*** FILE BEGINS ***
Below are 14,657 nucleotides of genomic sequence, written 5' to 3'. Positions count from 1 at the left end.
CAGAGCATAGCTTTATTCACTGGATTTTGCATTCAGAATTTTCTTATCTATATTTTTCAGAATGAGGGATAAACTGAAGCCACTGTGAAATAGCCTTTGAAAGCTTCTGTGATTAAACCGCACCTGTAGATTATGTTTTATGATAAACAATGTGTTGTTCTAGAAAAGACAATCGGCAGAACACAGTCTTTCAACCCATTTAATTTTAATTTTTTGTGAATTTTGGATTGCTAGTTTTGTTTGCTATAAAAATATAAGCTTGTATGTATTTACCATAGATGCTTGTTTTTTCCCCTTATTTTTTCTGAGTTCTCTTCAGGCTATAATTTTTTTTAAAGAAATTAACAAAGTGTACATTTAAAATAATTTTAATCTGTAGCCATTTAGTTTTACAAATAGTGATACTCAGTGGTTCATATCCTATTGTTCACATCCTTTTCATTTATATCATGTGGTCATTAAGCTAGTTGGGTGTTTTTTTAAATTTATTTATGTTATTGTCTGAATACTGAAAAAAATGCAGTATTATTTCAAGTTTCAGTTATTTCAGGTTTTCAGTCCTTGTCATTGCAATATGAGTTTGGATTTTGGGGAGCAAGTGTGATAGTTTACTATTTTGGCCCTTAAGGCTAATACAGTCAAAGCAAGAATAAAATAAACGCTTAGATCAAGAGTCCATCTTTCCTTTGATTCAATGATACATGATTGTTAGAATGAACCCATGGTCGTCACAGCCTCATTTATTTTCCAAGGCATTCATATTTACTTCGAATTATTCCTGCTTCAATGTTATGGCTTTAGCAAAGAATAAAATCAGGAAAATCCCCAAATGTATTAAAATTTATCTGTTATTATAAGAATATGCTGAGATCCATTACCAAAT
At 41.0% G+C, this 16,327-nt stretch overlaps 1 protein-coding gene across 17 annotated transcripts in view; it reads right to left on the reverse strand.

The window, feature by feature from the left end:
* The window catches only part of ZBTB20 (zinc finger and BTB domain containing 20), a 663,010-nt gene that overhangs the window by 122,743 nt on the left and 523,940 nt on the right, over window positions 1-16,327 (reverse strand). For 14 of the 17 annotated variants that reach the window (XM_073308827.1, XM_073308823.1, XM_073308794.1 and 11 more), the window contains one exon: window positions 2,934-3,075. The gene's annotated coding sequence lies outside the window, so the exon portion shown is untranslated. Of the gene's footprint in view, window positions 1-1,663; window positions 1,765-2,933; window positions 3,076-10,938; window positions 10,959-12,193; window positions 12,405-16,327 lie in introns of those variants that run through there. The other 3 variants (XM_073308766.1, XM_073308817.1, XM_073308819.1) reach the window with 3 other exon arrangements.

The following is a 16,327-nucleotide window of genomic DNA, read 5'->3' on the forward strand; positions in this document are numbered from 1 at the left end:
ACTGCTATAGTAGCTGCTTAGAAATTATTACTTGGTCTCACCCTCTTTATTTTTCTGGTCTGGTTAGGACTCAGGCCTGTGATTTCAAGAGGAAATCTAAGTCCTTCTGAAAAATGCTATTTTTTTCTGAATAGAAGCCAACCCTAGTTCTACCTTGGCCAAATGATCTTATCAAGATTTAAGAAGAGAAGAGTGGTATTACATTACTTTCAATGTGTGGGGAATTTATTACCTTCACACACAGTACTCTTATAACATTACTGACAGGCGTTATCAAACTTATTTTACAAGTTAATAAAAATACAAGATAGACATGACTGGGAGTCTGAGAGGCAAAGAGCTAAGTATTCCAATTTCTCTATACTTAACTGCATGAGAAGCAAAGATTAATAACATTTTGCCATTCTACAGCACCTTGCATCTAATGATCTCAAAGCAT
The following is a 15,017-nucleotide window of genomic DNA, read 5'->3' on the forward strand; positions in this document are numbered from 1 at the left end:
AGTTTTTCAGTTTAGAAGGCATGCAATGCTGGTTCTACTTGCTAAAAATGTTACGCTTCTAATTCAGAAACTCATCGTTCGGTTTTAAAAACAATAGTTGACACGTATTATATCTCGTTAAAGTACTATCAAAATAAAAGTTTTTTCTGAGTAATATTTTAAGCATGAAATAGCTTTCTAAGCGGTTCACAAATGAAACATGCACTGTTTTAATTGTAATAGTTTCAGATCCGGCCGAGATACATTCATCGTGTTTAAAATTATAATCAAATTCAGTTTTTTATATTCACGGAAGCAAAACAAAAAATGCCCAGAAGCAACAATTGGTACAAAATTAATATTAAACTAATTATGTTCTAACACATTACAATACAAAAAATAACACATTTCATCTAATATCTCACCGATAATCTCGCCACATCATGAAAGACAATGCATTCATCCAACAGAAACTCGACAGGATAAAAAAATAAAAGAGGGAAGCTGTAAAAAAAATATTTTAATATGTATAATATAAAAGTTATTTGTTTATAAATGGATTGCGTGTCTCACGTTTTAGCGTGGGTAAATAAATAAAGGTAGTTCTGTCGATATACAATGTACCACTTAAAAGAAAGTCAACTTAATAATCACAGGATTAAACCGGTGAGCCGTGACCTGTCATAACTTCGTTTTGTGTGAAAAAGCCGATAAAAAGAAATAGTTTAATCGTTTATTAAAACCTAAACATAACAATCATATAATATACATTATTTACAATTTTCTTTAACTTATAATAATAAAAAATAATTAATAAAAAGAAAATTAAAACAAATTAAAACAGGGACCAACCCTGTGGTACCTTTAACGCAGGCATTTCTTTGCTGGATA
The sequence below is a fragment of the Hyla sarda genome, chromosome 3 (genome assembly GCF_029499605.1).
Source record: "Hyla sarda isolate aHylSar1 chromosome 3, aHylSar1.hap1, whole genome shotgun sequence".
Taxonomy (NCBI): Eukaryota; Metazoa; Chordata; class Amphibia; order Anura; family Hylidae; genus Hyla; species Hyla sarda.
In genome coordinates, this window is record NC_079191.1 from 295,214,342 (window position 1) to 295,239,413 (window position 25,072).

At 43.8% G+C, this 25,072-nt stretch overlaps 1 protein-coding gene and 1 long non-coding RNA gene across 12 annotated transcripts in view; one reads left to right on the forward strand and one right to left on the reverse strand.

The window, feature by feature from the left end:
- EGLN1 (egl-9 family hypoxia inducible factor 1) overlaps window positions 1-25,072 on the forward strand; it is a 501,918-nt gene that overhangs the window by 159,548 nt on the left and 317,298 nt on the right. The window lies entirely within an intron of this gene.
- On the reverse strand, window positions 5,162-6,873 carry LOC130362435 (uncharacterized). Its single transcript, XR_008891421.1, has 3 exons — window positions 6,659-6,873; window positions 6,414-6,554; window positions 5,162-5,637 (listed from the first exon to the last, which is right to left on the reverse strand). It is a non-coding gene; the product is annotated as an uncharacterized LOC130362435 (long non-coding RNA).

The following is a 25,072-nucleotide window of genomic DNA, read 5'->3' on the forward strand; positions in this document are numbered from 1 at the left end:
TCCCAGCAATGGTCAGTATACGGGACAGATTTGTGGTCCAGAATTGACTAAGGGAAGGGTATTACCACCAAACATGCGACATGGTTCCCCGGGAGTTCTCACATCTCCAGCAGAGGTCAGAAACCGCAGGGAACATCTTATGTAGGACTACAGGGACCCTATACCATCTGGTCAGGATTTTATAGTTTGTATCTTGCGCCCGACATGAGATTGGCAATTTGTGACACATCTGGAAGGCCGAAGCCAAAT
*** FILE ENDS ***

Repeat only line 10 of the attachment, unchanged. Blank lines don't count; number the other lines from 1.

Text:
The sequence below is a fragment of the Hyla sarda genome, chromosome 3 (genome assembly GCF_029499605.1).